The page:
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Food As Muse: Cookbooks, Kitchen Essentials And A Recipe For Tasty Blondies

Ileana Morales Valentine

Cookbooks can be both inspirational and useful, making them exceptionally good gifts, according to Tampa Bay Times cookbook reviewer Ileana Morales Valentine.

As part of the recent Florida Matters episode "Food As Muse," WUSF's Bobbie O'Brien visited the kitchen of the 28-year-old writer and columnist as she was testing a recipe:

Reprinted with permission from MY TWO SOUTHS: Blending the Flavors of India into a Southern Kitchen © 2016 by Asha Gomez with Martha Hall Foose, Running Press 

peanut sesame blondies with chocolate chunks

8 tablespoons (1 stick) unsalted butter, melted, plus more for greasing baking dish

1 cup packed light-brown sugar

2 large eggs

1 teaspoon pure vanilla extract

Credit MY TWO SOUTHS by Asha Gomez with Martha Hall Foose
MY TWO SOUTHS by Asha Gomez with Martha Hall Foose

1/2 cup (4 ounces) creamy peanut butter

1/4 teaspoon kosher salt

1/2 teaspoon baking powder

1 cup unbleached all-purpose flour

1 tablespoon sesame seeds, toasted, divided

1/2 cup (4 ounces) roasted salted peanuts, roughly chopped and divided

1/2 cup (4 ounces) bittersweet chocolate chips, divided

Heat the oven to 350°F. Grease an 8 x 8-inch baking dish and set aside.

Using an electric mixer, combine the melted butter and light-brown sugar by beating at medium speed for 1 minute. Add in the eggs one at a time, beating well after each, then add the vanilla extract and beat on medium speed for another 30 seconds. Add in the peanut butter and beat for another 2 minutes; scrape the bottom and sides of the bowl to make sure all of the ingredients are thoroughly mixed. Add the salt, baking powder, and flour, and beat on low speed until the ingredients are well combined and the batter is thick and smooth, about 2 minutes. Let mixture sit and cool for a minute or two. Add 1½ teaspoons of the sesame seeds, ¼ cup of the peanuts, and ¼ cup of the bittersweet chocolate chips; mix, on low, for another 30 seconds.

Evenly spread the batter into the baking dish using a plastic spatula. Sprinkle the remaining sesame seeds, peanuts, and chocolate chips on top and gently press them into the surface of the batter.

Bake until a toothpick inserted in the middle comes out with cakey crumbs attached, about 20 to 25 minutes.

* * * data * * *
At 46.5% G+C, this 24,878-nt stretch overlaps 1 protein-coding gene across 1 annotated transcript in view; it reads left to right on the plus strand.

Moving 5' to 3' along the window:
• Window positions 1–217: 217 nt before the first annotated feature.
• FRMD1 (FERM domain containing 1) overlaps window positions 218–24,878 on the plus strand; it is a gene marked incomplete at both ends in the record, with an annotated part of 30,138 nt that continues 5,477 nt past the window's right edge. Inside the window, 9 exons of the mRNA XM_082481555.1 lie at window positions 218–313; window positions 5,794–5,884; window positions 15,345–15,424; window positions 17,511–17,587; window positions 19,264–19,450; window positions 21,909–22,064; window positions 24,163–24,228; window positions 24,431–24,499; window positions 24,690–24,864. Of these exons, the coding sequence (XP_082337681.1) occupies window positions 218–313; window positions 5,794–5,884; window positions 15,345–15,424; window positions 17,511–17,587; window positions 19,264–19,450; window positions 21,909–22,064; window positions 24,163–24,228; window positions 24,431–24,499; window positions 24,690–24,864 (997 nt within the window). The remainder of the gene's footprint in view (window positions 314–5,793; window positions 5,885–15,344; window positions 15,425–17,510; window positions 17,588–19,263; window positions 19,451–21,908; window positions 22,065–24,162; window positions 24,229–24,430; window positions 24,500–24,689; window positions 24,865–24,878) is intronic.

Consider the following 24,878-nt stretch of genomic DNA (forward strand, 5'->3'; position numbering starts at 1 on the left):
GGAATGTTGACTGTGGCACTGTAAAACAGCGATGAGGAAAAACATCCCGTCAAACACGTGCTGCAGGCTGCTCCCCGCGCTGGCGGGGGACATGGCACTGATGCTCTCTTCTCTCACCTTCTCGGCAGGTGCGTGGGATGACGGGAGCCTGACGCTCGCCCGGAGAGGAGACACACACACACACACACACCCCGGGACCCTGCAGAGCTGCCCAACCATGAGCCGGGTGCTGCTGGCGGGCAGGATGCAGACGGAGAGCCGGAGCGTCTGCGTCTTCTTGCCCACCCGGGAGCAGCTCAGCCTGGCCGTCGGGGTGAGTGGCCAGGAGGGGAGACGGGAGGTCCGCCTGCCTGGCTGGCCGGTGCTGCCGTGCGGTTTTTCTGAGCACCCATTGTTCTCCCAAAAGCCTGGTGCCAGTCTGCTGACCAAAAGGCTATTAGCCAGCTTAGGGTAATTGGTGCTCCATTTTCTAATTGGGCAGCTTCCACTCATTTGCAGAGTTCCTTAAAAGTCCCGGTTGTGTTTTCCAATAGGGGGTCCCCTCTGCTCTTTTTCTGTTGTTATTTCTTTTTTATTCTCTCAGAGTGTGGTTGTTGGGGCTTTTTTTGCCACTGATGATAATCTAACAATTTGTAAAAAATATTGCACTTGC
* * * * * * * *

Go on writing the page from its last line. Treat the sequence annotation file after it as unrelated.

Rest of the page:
Notes: These bars keep well in an airtight container for one week or well wrapped and frozen for three months.

Credit Bobbie O'Brien, WUSF
Peanut Sesame Blondies With Chocolate Chunks

Morales Valentine also provided some cookbook recommendations below, as well as a list of her kitchen must-haves: 

Some of my top cookbooks to give as gifts this year:

Cookbooks make for a gift that is both practical and thoughtful. There are so many niche cookbooks available, which allows for selecting a book that specifically matches someone's interests or style.

"Taste & Technique" by Naomi Pomeroy with Jamie Feldmar

Ten Speed Press, 400 pages, $40

"Small Victories" by Julia Turshen

Chronicle Books, 304 pages, $35

"Classic German Baking" by Luisa Weiss

Ten Speed Press, 288 pages, $35

"Dorie's Cookies" by Dorie Greenspan 

Rux Martin/Houghton Mifflin Harcourt, 528 pages, $35

A few of my essential kitchen tools:

Kitchen scale: For easy, accurate measuring. Scales are very affordable and don't take up much space.

Microplane zester/grater: Best grater. Perfectly zests citrus and grates nutmeg and hard cheeses. It will turn your Parmigiano-Reggiano into fluffy cheese snow.

Glass bowls: I have small glass bowls in a few different sizes to lay out all my ingredients before cooking or baking.

Dutch oven: I have an enameled cast iron Dutch oven and I use it all the time. It's great for stews, soups, frying, baking bread, or cooking beans. It does everything.

I cover health care for WUSF and the statewide journalism collaborative Health News Florida. I’m passionate about highlighting community efforts to improve the quality of care in our state and make it more accessible to all Floridians. I’m also committed to holding those in power accountable when they fail to prioritize the health needs of the people they serve.
Bobbie O’Brien has been a Reporter/Producer at WUSF since 1991. She reports on general news topics in Florida and the Tampa Bay region.